Help out Floridians
Seniors counter eviction threat with lawsuit | Nov. 27
The citizens of this state strike me as kind, responsible and careful not to live beyond their means. Since the Surfside condominium collapse (admittedly, a disaster waiting to happen), monthly condo homeowners association fees have risen dramatically. Special assessments in the thousands of dollars per year have also become more commonplace. Now this trend is spilling over into mobile home parks.
All the while, property and auto insurance rates are skyrocketing (even without any accidents or tickets, the insured are told that they must all pay for Florida’s “bad drivers” and for natural disasters on the horizon as well as those occurring in the past).
Our Republican elected officials offer our hardworking citizens little relief whatsoever in the wake of this economic shakedown. Instead, they shield big business insurance companies from liability, curtailing our ability to rightfully litigate, if justified.
During the pandemic, stimulus checks were issued by the federal government. For many, those were a lifeline to stay afloat. A similar program initiated by the governor’s office would make sense now, rather than preaching about “freedom,” which translates in this case to an invitation to leave the home that you can clearly no longer afford. I wish he would get a grip, and do the right thing, for once.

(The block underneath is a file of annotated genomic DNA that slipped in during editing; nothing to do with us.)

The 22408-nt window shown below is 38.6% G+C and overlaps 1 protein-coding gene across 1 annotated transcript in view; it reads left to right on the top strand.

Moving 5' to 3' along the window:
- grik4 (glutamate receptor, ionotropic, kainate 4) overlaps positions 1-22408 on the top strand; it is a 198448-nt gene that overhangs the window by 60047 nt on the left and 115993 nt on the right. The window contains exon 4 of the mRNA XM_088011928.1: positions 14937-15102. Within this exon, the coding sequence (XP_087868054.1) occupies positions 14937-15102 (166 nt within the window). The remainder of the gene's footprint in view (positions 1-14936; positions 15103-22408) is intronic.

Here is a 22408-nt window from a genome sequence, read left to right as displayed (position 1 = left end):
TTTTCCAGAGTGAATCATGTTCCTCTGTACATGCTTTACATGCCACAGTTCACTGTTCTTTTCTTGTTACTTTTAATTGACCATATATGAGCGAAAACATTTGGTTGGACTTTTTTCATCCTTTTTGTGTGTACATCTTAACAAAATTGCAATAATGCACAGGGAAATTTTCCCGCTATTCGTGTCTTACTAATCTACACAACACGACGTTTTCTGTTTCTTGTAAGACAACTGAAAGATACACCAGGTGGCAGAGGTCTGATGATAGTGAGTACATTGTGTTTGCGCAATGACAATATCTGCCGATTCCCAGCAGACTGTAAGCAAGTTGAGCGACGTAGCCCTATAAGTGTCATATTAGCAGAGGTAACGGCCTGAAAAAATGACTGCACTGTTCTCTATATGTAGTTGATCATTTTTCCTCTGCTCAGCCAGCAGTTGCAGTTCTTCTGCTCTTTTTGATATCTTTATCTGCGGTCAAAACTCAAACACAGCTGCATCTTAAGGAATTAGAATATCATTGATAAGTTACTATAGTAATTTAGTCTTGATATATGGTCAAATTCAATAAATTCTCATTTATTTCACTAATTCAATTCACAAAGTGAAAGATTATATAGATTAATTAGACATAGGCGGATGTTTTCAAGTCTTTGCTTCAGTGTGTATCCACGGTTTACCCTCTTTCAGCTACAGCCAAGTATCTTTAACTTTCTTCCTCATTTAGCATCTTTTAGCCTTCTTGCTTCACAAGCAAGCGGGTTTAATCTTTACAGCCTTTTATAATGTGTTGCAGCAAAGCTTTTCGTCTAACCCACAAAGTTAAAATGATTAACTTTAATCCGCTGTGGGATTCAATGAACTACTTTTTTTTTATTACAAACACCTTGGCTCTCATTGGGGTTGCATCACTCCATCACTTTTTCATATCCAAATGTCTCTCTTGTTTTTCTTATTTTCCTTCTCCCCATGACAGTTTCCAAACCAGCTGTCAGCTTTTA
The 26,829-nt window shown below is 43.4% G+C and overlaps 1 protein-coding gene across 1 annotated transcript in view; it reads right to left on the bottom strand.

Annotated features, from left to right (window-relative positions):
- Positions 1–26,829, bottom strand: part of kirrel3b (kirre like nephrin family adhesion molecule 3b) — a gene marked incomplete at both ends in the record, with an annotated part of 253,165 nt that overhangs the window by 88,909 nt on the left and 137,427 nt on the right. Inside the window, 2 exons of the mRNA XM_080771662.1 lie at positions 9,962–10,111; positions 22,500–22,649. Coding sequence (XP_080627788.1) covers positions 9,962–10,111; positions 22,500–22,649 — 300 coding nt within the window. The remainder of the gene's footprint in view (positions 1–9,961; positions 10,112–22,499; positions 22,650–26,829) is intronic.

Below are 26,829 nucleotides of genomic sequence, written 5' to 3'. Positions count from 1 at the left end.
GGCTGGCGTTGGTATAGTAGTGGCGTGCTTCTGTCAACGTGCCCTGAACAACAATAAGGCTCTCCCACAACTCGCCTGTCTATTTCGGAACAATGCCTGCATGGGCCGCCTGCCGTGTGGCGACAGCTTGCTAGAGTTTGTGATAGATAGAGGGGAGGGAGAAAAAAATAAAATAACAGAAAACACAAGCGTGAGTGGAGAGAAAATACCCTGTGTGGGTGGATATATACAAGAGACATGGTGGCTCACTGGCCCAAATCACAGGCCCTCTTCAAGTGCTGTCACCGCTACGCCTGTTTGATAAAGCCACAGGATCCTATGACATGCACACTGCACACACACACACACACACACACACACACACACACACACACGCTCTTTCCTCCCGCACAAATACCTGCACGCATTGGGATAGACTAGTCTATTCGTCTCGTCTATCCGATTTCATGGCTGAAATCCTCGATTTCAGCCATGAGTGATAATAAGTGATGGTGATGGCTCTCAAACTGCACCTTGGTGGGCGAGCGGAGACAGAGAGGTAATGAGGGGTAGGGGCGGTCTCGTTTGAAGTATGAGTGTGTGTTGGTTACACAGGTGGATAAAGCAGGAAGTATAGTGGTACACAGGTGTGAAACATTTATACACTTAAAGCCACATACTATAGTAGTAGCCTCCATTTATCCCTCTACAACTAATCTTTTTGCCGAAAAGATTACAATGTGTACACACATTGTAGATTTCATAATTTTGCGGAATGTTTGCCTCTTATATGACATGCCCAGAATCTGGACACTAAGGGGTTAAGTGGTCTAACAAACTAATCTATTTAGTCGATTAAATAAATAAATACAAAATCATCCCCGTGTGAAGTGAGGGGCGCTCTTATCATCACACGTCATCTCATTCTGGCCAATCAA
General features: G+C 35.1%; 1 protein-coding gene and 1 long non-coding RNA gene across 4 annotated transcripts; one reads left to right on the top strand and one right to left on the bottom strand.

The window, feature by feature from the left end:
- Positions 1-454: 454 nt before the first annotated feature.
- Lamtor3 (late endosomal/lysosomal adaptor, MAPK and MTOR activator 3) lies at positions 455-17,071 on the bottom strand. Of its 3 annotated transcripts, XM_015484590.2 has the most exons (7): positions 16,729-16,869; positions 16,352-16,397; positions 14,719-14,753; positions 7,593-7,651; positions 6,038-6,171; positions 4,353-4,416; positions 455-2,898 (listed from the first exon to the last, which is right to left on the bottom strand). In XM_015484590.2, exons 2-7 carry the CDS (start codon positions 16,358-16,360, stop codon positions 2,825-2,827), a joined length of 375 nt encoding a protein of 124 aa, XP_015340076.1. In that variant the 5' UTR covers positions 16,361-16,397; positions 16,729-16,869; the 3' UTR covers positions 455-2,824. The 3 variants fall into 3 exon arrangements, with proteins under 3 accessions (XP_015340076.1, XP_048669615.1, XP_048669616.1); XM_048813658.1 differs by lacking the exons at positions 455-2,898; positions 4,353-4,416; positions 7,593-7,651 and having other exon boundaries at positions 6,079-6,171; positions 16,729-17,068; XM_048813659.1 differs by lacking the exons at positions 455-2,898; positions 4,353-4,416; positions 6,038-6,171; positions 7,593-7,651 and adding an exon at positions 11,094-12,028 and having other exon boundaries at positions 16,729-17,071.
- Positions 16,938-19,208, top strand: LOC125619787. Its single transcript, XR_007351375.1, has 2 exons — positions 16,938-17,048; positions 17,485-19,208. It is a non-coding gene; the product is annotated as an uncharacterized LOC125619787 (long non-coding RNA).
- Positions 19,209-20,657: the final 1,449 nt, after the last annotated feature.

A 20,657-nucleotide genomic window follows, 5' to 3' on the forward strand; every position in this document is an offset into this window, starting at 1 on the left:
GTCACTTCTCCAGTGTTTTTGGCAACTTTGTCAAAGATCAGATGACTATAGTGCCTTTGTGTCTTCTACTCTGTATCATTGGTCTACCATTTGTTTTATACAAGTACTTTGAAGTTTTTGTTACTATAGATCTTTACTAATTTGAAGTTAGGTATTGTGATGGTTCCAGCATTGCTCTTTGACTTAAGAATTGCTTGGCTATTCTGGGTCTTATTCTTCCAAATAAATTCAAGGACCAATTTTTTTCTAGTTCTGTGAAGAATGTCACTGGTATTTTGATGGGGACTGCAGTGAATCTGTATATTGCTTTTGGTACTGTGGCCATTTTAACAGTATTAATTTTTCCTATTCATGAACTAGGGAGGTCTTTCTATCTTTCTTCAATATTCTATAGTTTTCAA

Georgie Ann Weatherby, St. Petersburg
Smartphones for safety
Schools should ban smartphones. Parents should help. | Washington Post editorial, Nov. 28
If we had the gun laws that Spain, Belgium and Norway have, I would say “no” to smartphones in schools. Until that happens, and unfortunately it will never happen in this country, I say yes to smartphones and school-age kids.
Vilma Douglass, Lutz
Quite a catch
He likes to teach, but there’s a catch | Nov. 26
Thank you for Tampa Bay Times education reporter Marlene Sokol’s lovely piece on Gunnar Greenwald, a USF football player who wants to be a teacher. Too often we read sad stories featuring athletes who get into trouble. And everyone knows that there is a huge teacher shortage. It seems that few young people want to join the ranks of this challenging and underappreciated, yet crucial, profession. This story addresses two concerning situations in a beautiful, positive way.
Kathy Betancourt, Tampa